One of the most important things people use their car for is to commute to work; you see it during rush hour every day in cities across the U.S. However, not everyone may be fortunate enough to have a reliable vehicle. Others also may not want a car because of personal or environmental reasons.
So, how do you get a job without a car? Depending on where you live, there can be plenty of options for jobs that do not require a car. If you are looking for a job and do not have a vehicle, consider this approach:
- Research the available modes of transportation such as public, ride-sharing, biking, etc.
- Search for and choose jobs based on location, job type (on-site or remote) and scheduling
- Apply for jobs near your home or online via popular job sites
- Plan ahead to get to your interview
- Once hired, for a non-remote job, plan your commute
Advances in technology and public transportation systems across the country have made it easier than ever for anyone without a reliable vehicle to find and keep a job. This article will discuss the many ways you can get a job without needing to depend on a personal car as your primary mode of transportation.
Getting a Job without a Car
The following tips can help you understand your commuting options and how to look for and apply for jobs that eliminate the need for a vehicle. This article will also cover what you should do to plan your commute after you have landed the job you want!
1. Research Modes of Transportation
First, it is crucial to understand that cars, trucks, and vans are not the only mode of travel available to those wanting to commute to work. The American Public Transportation Association (APTA) explains there are plenty of public transportation options offered in towns and cities across the country.
Some modes of public transportation include:
- Cable Cars
- Commuter Train
- Light Rail
- Streetcars & Trolleys
Although many people new to public transportation may feel uneasy about using it, there are benefits associated with this mode of travel:
- It is usually safe. According to APTA, studies have shown that traveling via public transportation is safer than driving your vehicle: “A person can reduce his or her chance of being in an accident by more than 90% simply by taking public transit as opposed to commuting by car.”
- It is cheaper. A single household can save as much as $10,000 each year by taking public transportation rather than spending that money maintaining and operating a car.
- It is greener. Communities that offer public transportation help reduce the U.S.’s carbon emissions by approximately 37 million metric tons each year.
Other Modes of Transportation
There are also a couple of other commuting options available for those who may not live in major cities or areas that offer a public transportation system:
Ride-sharing has become a popular way of getting from one place to another. It works similarly to taxis and often has similar prices. However, the two transportation options do have their fair share of differences. For example, for ride-sharing, rather than call the mainline or hail a car from the side of the road, people who need a lift use a smartphone application to look for drivers to get them.
Another difference from taxis is that ride-sharing drivers usually do not show up in yellow cabs; most drivers will use their vehicles to transport people. For this reason, applications for ride-sharing services typically display the make and model of the car, its license plate, and the picture and name of the driver picking you up, so you know who to look for as well as for your safety.
Some of the more well-known ride-sharing service providers include Uber and Lyft.
Career Trends reports that many people also choose to carpool with coworkers who live near them to be more eco-friendly, as well as save money on gas and tolls. Some carpool groups rotate drivers daily or every week so that everyone can contribute to car rides equally. However, if you are without a car, you can just as easily help with travel costs by providing your share of gas or toll money.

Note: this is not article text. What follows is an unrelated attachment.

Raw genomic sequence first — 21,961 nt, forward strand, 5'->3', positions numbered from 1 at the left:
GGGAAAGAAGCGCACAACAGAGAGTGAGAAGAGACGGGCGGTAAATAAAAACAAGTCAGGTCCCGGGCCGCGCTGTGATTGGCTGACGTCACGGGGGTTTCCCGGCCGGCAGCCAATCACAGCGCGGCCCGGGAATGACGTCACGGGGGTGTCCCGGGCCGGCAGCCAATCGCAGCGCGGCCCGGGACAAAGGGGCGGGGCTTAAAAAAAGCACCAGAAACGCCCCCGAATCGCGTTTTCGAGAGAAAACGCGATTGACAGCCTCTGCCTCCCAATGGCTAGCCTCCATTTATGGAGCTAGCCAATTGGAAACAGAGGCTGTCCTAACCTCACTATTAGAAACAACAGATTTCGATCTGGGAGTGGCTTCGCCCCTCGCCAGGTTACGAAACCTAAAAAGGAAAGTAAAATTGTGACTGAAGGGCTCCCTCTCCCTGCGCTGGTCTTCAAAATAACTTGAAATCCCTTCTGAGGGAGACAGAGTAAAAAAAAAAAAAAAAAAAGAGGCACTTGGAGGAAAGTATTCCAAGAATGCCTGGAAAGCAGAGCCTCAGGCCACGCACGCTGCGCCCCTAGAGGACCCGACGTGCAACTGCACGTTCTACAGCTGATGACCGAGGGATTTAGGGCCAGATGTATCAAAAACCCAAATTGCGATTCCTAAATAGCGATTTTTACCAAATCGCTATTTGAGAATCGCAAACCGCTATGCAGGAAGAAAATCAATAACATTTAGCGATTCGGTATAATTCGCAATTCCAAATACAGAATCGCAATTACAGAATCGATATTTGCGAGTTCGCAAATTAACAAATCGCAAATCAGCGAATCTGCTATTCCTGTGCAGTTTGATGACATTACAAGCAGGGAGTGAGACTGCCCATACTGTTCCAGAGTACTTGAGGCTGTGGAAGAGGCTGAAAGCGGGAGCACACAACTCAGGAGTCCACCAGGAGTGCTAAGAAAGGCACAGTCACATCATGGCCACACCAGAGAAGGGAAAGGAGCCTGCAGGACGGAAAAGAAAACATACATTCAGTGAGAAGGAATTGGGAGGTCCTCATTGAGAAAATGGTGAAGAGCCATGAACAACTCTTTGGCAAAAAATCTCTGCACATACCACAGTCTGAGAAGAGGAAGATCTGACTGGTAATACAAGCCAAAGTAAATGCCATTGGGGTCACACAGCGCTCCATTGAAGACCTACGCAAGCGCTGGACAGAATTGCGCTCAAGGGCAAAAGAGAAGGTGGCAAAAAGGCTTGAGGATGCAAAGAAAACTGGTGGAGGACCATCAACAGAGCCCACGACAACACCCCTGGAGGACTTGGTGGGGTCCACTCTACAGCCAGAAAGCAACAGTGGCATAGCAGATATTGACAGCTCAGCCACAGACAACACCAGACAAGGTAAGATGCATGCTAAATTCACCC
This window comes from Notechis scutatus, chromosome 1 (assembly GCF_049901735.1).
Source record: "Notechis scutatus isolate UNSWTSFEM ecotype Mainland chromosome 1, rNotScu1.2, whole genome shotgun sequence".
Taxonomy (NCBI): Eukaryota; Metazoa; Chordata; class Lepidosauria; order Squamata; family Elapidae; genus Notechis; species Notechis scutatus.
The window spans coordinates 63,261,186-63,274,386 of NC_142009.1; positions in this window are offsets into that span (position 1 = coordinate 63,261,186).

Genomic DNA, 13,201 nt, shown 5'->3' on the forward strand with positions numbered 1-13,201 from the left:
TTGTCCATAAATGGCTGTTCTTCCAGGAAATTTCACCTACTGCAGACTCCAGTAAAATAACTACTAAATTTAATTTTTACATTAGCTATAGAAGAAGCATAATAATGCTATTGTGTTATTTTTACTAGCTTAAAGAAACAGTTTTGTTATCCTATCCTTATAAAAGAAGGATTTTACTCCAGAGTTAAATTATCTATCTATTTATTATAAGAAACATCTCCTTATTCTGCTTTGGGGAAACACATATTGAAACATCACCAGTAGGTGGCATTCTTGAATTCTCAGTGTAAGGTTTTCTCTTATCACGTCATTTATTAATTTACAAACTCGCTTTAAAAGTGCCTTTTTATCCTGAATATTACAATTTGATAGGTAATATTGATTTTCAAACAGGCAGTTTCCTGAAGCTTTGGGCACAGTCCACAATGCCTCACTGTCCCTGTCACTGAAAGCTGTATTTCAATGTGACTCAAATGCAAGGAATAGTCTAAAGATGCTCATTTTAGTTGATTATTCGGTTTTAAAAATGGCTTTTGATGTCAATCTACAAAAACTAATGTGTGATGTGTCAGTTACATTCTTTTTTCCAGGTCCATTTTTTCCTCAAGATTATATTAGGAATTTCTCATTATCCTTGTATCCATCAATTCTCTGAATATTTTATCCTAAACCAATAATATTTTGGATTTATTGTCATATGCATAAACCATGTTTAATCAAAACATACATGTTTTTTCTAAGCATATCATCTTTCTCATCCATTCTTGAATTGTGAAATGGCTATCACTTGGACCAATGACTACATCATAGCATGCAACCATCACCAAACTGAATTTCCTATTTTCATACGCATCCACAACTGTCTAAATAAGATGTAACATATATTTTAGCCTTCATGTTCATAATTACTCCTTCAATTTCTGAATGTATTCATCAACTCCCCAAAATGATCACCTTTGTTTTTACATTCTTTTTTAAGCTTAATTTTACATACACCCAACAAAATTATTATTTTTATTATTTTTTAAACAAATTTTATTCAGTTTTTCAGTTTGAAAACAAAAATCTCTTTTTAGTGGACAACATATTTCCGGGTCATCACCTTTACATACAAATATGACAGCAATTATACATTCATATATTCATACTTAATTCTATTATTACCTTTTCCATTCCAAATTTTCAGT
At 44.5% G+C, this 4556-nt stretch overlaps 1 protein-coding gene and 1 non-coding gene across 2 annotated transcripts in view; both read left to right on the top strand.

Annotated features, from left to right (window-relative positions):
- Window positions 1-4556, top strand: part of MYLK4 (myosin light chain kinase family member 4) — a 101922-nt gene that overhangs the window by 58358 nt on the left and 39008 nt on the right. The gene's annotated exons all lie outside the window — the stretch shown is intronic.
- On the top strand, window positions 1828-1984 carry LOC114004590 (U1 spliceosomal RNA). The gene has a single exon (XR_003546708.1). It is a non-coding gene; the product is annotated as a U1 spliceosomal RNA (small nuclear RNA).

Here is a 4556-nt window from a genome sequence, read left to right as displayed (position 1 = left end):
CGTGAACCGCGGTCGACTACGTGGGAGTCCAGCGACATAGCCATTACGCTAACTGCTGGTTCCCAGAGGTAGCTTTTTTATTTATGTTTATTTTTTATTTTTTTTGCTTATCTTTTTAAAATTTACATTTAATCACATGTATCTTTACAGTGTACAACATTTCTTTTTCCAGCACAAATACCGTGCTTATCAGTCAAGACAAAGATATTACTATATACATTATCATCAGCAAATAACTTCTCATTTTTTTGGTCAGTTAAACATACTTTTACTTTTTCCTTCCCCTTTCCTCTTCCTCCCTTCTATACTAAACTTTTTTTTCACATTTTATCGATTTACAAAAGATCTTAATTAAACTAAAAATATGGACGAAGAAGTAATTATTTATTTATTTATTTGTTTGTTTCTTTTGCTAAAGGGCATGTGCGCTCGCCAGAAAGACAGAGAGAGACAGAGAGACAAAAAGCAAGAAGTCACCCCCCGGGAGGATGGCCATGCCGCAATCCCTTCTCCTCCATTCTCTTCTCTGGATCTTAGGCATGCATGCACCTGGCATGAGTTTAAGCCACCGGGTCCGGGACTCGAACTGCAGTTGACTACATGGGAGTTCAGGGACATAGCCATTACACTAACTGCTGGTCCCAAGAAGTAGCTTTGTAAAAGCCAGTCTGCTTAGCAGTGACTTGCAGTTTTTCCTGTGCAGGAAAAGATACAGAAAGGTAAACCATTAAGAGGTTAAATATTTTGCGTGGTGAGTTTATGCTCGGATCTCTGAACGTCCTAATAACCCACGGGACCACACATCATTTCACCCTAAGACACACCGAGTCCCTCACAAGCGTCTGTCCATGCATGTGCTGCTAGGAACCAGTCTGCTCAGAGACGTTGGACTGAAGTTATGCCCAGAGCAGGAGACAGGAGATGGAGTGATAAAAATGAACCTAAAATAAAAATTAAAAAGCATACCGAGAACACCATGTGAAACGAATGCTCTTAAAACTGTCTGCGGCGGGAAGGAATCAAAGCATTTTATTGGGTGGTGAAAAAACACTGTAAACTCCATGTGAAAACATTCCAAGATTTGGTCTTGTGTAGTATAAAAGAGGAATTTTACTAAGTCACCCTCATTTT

Biking & Walking
You always have the option of biking or walking to work, which is often prevalent in small towns and downtown areas of major cities. However, the feasibility of this will depend on exactly how far you live from your job. Besides, during bad weather, this option is not ideal.
As you can see, there are many modes of transportation to choose from to help you get to and from work. The best commuting method will depend on the area you live in, so be sure to research the public transportation options you have available near you before you begin your search for a job.
2. Search for and Choose Jobs
Of course, the first step to getting a job is to start searching first. But where do you begin? If you do not have a vehicle, there are a few things to keep in mind as you look for the right job for you.
As you search for jobs, pay attention to where they are located. If the job posting does not explicitly give you the company’s address, try to search for the business online or visit their website to check.
Once you have discovered their address, map out exactly how far away they are from where you live. Are they close enough where you can walk or bike? Or are they far enough into the city that you will need to rely on public transportation to get there?
Also, think about how much time you are willing to spend on your commute. Riding a bus into the city will always beat sitting in traffic for an hour by car, but you also do not want to end up stuck on the bus for longer than you would like, either. Take a look at your city’s public transportation maps and times to get an idea of how long your travel time will be.
You should also consider the type of job you are looking for. Are you the type to prefer working on-site, or are you open to working remotely?
If you would like to work hands-on or in the company of others, it is essential to make sure that the job location makes sense for you to commute to. Avoid applying for jobs that require having a vehicle, such as traveling sales or product delivery.
Remote jobs have become more popular over the last decade. Many companies have realized how much money they can save from cutting office and other operational costs by allowing employees to work from home.
With advancements in technology, most workers only need access to a good internet connection to do the same kind of tasks they would do in a traditional office setting. For this reason, employees have the option to work wherever they would like—at home, the library, or even at their favorite quiet coffee shop.
If you are interested in remote work, most job posting sites will allow you to filter jobs by “Remote.” Check out these 2 articles we have for finding remote jobs:
Many of the listings you will come across might reference different locations that may not be near you. However, if they are remote positions, you should see some mention of it at the beginning of the post.
Once you have found a job opening that matches what you are looking for, make sure that you meet the requirements for the company’s position to work remotely.